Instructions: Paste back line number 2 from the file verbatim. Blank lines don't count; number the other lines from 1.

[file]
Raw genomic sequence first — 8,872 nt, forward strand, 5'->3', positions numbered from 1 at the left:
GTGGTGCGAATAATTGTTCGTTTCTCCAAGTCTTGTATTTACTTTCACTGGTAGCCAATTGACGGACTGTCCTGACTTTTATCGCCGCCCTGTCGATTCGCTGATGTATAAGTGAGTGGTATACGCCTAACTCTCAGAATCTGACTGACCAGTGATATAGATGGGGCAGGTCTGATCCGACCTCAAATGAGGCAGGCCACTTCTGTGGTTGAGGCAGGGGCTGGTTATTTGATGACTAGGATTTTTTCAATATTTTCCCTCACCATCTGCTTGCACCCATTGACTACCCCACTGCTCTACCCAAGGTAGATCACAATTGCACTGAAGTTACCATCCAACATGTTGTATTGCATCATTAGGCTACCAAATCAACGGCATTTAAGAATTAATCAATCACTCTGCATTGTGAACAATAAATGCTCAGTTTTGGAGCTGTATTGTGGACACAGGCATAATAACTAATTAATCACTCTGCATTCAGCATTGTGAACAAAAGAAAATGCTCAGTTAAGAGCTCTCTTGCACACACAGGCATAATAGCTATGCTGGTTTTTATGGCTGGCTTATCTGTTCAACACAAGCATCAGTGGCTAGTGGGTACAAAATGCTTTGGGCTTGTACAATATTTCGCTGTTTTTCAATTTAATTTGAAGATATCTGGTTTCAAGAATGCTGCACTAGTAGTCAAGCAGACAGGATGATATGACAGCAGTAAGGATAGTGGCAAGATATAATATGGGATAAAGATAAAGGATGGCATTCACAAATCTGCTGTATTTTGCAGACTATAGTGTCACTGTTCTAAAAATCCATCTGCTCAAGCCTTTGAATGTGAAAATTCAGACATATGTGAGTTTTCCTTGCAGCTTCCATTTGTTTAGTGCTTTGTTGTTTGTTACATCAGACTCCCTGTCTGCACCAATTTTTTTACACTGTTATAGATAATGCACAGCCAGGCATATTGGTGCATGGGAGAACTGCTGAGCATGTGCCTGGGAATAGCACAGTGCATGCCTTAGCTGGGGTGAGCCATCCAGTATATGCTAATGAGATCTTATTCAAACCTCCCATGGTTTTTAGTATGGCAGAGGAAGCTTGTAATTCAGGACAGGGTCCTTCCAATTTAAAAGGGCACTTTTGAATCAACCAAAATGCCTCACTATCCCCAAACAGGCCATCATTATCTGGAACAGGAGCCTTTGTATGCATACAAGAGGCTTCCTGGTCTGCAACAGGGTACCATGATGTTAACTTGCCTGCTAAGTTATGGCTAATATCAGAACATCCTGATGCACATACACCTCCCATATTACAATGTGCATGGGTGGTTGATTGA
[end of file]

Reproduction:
GTGGTGCGAATAATTGTTCGTTTCTCCAAGTCTTGTATTTACTTTCACTGGTAGCCAATTGACGGACTGTCCTGACTTTTATCGCCGCCCTGTCGATTCGCTGATGTATAAGTGAGTGGTATACGCCTAACTCTCAGAATCTGACTGACCAGTGATATAGATGGGGCAGGTCTGATCCGACCTCAAATGAGGCAGGCCACTTCTGTGGTTGAGGCAGGGGCTGGTTATTTGATGACTAGGATTTTTTCAATATTTTCCCTCACCATCTGCTTGCACCCATTGACTACCCCACTGCTCTACCCAAGGTAGATCACAATTGCACTGAAGTTACCATCCAACATGTTGTATTGCATCATTAGGCTACCAAATCAACGGCATTTAAGAATTAATCAATCACTCTGCATTGTGAACAATAAATGCTCAGTTTTGGAGCTGTATTGTGGACACAGGCATAATAACTAATTAATCACTCTGCATTCAGCATTGTGAACAAAAGAAAATGCTCAGTTAAGAGCTCTCTTGCACACACAGGCATAATAGCTATGCTGGTTTTTATGGCTGGCTTATCTGTTCAACACAAGCATCAGTGGCTAGTGGGTACAAAATGCTTTGGGCTTGTACAATATTTCGCTGTTTTTCAATTTAATTTGAAGATATCTGGTTTCAAGAATGCTGCACTAGTAGTCAAGCAGACAGGATGATATGACAGCAGTAAGGATAGTGGCAAGATATAATATGGGATAAAGATAAAGGATGGCATTCACAAATCTGCTGTATTTTGCAGACTATAGTGTCACTGTTCTAAAAATCCATCTGCTCAAGCCTTTGAATGTGAAAATTCAGACATATGTGAGTTTTCCTTGCAGCTTCCATTTGTTTAGTGCTTTGTTGTTTGTTACATCAGACTCCCTGTCTGCACCAATTTTTTTACACTGTTATAGATAATGCACAGCCAGGCATATTGGTGCATGGGAGAACTGCTGAGCATGTGCCTGGGAATAGCACAGTGCATGCCTTAGCTGGGGTGAGCCATCCAGTATATGCTAATGAGATCTTATTCAAACCTCCCATGGTTTTTAGTATGGCAGAGGAAGCTTGTAATTCAGGACAGGGTCCTTCCAATTTAAAAGGGCACTTTTGAATCAACCAAAATGCCTCACTATCCCCAAACAGGCCATCATTATCTGGAACAGGAGCCTTTGTATGCATACAAGAGGCTTCCTGGTCTGCAACAGGGTACCATGATGTTAACTTGCCTGCTAAGTTATGGCTAATATCAGAACATCCTGATGCACATACACCTCCCATATTACAATGTGCATGGGTGGTTGATTGA